Epilepsy Monitoring Unit

UPMC Children’s Hospital of Pittsburgh’s Epilepsy Monitoring Unit (EMU) is one of the most technologically advanced in the nation. Each of the eight private rooms in the EMU is fully equipped with state-of-the-art EEG equipment, video monitors and intercoms to ensure instant communication with the EMU techs and nurses. The Command Center is staffed 24 hours a day, seven days a week by EEG techs. Our patients receive individualized, customized treatment and personal care by our techs and nursing staff.

What is the Epilepsy Monitoring Unit?

The Epilepsy Monitoring Unit (EMU) is a specialized 8-bed unit within UPMC Children's Hospital where children’s seizures are evaluated, monitored and recorded using digital EEG monitoring and neuroimaging studies.

Patients may stay in the EMU for several days while receiving continuous video EEG monitoring, which records the electrical impulses from the brain that can cause seizures. This activity is monitored continuously by the EMU Command Center. The EMU is staffed by nurses, technicians, and epileptologists who are experts in epilepsy, and dedicated to the personal care and comfort of each child.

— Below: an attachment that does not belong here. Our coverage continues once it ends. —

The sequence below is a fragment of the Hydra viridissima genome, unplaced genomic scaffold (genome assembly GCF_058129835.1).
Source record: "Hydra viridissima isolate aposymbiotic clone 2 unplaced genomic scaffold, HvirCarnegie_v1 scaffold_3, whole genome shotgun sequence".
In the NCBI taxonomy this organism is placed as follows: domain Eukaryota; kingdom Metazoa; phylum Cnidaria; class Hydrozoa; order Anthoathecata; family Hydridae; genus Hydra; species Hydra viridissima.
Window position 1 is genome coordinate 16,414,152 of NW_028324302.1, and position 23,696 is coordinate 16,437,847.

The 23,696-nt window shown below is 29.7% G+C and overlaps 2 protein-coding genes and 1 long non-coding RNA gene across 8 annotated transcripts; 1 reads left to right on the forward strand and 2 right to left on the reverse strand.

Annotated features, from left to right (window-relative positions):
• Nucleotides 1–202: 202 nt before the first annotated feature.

Who Gets Admitted to the EMU?

Patients admitted to the Epilepsy Monitoring Unit (EMU) include children and teens with events that may not yet be diagnosed as epilepsy, or who have had a change in their seizure patterns. Patients with intractable epilepsy (Phase I) are those whose epilepsy does not improve with medications.

Diagnostic Video EEG (VEEG)

A patient admitted for a diagnostic video EEG (VEEG) may have a seizure disorder that has not yet been diagnosed as epilepsy, or their epilepsy has worsened. They will be monitored in the EMU so that their events can be captured on the EEG and a diagnosis can be made or confirmed.

Patients typically have a consultation with a Children’s Hospital neurologist to determine if admission to the EMU will be helpful in diagnosing the child’s condition.